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Dems push IRS on 'innocent spouse' protection

According to the group of House Democrats, spearheaded by Reps. Pete Stark (D-Calif.) and Jim McDermottJames (Jim) Adelbert McDermottSondland has 'no intention of resigning,' associate says Three women accuse Gordon Sondland of sexual misconduct Portland hotel chain founded by Trump ambassador says boycott is attack on employees MORE (D-Wash.), around 50,000 innocent spouse claims are filed with the IRS each year, and the current policy disproportionately affects women. 

In their letter, the 49 lawmakers — including all the Democrats who sit on the tax-writing House Ways and Means Committee — also told Doug Shulman, the IRS commissioner, that his agency had “violated the spirit of the original law” in cutting off the ability to file for protection after two years. 

For their part, the three Democratic senators — Max BaucusMax Sieben BaucusBottom line Bottom line Bottom line MORE of Montana, the chairman of the Finance Committee; Tom HarkinThomas (Tom) Richard HarkinTwo more parting shots from Trump aimed squarely at disabled workers A pandemic election should move America to address caregivers' struggles The Memo: Trump attacks on Harris risk backfiring MORE of Iowa; and Sherrod BrownSherrod Campbell BrownOn The Money: Democrats accuse Mnuchin of sabotaging economy in dispute with Fed | Trump administration proposal takes aim at bank pledges to avoid fossil fuel financing | JPMorgan: Economy will shrink in first quarter due to COVID-19 spike Democrats accuse Mnuchin of sabotaging economy in dispute with Fed McSally, staff asked to break up maskless photo op inside Capitol MORE of Ohio — sounded a similar note in their message to Shulman.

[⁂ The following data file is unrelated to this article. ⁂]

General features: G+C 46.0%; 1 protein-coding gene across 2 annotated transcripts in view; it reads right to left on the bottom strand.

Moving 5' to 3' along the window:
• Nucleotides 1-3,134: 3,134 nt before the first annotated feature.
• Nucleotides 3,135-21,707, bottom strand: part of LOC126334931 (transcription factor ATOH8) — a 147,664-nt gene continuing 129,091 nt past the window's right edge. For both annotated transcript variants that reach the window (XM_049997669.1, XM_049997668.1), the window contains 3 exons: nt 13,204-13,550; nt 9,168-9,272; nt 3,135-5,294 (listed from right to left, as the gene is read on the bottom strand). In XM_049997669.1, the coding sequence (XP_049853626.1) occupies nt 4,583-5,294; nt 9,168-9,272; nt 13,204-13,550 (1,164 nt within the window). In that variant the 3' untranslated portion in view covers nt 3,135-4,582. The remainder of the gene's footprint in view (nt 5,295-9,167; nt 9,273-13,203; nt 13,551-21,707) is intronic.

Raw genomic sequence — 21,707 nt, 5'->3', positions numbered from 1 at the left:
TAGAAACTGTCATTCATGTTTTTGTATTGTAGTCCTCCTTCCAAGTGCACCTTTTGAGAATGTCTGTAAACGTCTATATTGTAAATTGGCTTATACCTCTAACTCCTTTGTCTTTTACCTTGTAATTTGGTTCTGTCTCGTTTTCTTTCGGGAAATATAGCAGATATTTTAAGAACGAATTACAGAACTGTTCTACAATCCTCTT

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“We are concerned this two-year limitation denies relief to the very taxpayers the law was designed to help — the innocent spouses unaware of these IRS collection activities because of intimidation or deception by their spouse,” Baucus said in a statement. “We must re-evaluate these limits so all taxpayers are treated justly and have time to file for tax relief they deserve.”

Nina Olson, the national taxpayer advocate, has also called for the two-year limit to be extended.

In their letter, the Senate Democrats asked the IRS to re-evaluate the two-year rule, while the House Democrats asked Shulman to withdraw it.